So I guess that means that kangaroos don't exist, either, which is kind of a shame.  [Image courtesy of the Wikimedia Commons]

As far as the Flerfs, the article I linked above has some explanations (if I can dignify them by that term) of what they think is going on, apropos of Australia.  Here are some especially inspired ones:
Everything you have ever heard about [Australia] was made up, and any pictures of it you have seen were faked by the government. 
I am sure you have even talked to people on the internet who claim to be from Australia. They are really secret government agents who are surfing the internet to enforce these false beliefs. 
We are not entirely sure why the government made up an imaginary continent, or why it is trying to convince the world that this continent is real, but we can tell you that we know for a fact that Australia doesn’t really exist.
Another person said that any Australians you happen to know are "computer-generated," and said the hoax has been going on for centuries, despite the fact that CGI kind of didn't exist in the 18th century:
Australia is not real. It’s a hoax, made for us to believe that Britain moved over their criminals to someplace. 
In reality, all these criminals were loaded off the ships into the waters, drowning before they could see land ever again. 
It’s a coverup for one of the greatest mass murders in history, made by one of the most prominent empires.
So that's kind of sinister.  But what about people who claim to have gone there, and seen the place, as advertised?  They've got a response for that, too:
[T]he ‘plane pilots’ are in on this secret.  Instead of flying you to Melbourne or Sydney, they fly you to islands close nearby ‘or in some cases, parts of South America, where they have cleared space and hired actors to act out as real Australians.
Well, okay, maybe Australia doesn't exist, but what about other countries in the region?  Does Papua-New Guinea exist?  I have to admit Birds of Paradise are weird enough that they could well be a hoax.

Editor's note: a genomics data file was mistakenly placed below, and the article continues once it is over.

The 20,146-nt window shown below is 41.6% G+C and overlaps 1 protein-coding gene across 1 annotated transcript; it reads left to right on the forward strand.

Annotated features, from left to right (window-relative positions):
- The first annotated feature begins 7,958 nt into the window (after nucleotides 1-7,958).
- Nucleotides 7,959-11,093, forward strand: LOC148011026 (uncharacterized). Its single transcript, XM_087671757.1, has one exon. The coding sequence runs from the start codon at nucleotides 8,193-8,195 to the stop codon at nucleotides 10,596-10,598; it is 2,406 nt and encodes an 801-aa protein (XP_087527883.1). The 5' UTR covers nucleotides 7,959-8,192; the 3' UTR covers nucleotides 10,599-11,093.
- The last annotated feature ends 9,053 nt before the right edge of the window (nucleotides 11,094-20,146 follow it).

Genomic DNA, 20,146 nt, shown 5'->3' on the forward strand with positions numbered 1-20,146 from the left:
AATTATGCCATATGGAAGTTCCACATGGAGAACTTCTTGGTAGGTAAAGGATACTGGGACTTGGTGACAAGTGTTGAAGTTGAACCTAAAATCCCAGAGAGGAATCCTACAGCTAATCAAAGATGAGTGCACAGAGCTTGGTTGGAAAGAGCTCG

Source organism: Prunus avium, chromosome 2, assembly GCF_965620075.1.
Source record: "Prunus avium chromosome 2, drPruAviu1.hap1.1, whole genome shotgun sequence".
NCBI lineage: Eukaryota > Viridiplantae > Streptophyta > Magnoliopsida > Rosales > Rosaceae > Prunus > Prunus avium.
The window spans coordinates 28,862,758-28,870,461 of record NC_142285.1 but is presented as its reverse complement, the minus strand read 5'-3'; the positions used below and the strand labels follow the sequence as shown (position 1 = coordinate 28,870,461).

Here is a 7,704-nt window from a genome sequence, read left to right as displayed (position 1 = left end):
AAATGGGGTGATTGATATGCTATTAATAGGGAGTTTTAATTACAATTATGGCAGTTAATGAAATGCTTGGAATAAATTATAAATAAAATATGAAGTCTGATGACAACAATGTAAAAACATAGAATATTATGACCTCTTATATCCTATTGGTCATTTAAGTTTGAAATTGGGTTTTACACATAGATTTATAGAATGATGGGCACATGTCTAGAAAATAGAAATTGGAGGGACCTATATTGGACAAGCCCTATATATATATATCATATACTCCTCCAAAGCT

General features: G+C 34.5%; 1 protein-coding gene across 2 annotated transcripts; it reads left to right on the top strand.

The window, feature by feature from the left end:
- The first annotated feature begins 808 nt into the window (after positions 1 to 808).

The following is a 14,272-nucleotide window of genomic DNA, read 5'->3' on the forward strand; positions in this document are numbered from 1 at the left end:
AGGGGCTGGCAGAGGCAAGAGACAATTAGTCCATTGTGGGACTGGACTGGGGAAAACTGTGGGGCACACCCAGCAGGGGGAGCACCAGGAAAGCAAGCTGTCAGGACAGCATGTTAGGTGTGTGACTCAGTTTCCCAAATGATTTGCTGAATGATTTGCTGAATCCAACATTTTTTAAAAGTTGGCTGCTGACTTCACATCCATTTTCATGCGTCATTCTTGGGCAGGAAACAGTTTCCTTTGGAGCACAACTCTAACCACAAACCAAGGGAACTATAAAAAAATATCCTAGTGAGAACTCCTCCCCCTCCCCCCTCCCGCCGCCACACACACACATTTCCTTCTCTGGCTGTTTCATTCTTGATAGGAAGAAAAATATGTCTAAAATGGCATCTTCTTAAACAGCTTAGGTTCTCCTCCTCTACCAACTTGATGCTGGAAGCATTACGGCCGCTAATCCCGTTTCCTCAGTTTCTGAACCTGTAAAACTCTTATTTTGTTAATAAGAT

[Image courtesy of the Wikimedia Commons]

But what about Indonesia?  And Japan?  And China?  I mean, they're all way closer, time-zone-wise, to Australia than they are to us.  Why have they singled out Australia?

Then there's Malaysia, which I can verify exists because as I mentioned earlier, I've been there.  (Actually, I stopped along the way in Hong Kong, but maybe that was secretly part of South America.  I wasn't there long enough to check.)  But given the fact that the flight back -- from Hong Kong to La Guardia Airport in New York City -- had me in the air for sixteen hours, I can say with some certainty that those two places are not located near each other.

Not that I'd expect any of this to be convincing to your average Flerf, who has long ago jettisoned anything like "evidence" as a road to understanding.  Me, I'm still wondering what to do about my imaginary and/or computer-generated Australian friend.  Given that she's the one who sent me the link, it's kind of rubbing my face in it, you know?  On the other hand, if she doesn't actually exist, I probably shouldn't worry about it.


This week's Featured Book on Skeptophilia:

This week I'm featuring a classic: Carl Sagan's The Demon-Haunted World: Science as a Candle in the Dark.  Sagan, famous for his work on the series Cosmos, here addresses the topics of pseudoscience, skepticism, credulity, and why it matters -- even to laypeople.  Lucid, sometimes funny, always fascinating.